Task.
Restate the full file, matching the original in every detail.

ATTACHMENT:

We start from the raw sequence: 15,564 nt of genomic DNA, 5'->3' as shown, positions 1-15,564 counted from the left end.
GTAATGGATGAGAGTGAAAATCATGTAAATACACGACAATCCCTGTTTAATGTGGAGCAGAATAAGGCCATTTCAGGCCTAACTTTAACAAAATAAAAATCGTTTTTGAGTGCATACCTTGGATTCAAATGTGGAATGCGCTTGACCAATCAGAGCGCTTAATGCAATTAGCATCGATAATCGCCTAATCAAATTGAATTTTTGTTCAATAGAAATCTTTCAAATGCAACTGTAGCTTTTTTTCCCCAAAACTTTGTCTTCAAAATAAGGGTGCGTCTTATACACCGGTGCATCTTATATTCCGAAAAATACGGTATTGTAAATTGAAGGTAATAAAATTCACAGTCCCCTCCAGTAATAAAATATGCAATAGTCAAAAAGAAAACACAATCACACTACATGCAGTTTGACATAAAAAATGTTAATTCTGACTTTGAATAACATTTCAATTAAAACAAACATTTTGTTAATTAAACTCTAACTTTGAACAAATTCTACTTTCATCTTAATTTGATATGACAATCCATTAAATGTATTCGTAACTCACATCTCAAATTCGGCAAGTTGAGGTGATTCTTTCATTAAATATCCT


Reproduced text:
We start from the raw sequence: 15,564 nt of genomic DNA, 5'->3' as shown, positions 1-15,564 counted from the left end.
GTAATGGATGAGAGTGAAAATCATGTAAATACACGACAATCCCTGTTTAATGTGGAGCAGAATAAGGCCATTTCAGGCCTAACTTTAACAAAATAAAAATCGTTTTTGAGTGCATACCTTGGATTCAAATGTGGAATGCGCTTGACCAATCAGAGCGCTTAATGCAATTAGCATCGATAATCGCCTAATCAAATTGAATTTTTGTTCAATAGAAATCTTTCAAATGCAACTGTAGCTTTTTTTCCCCAAAACTTTGTCTTCAAAATAAGGGTGCGTCTTATACACCGGTGCATCTTATATTCCGAAAAATACGGTATTGTAAATTGAAGGTAATAAAATTCACAGTCCCCTCCAGTAATAAAATATGCAATAGTCAAAAAGAAAACACAATCACACTACATGCAGTTTGACATAAAAAATGTTAATTCTGACTTTGAATAACATTTCAATTAAAACAAACATTTTGTTAATTAAACTCTAACTTTGAACAAATTCTACTTTCATCTTAATTTGATATGACAATCCATTAAATGTATTCGTAACTCACATCTCAAATTCGGCAAGTTGAGGTGATTCTTTCATTAAATATCCT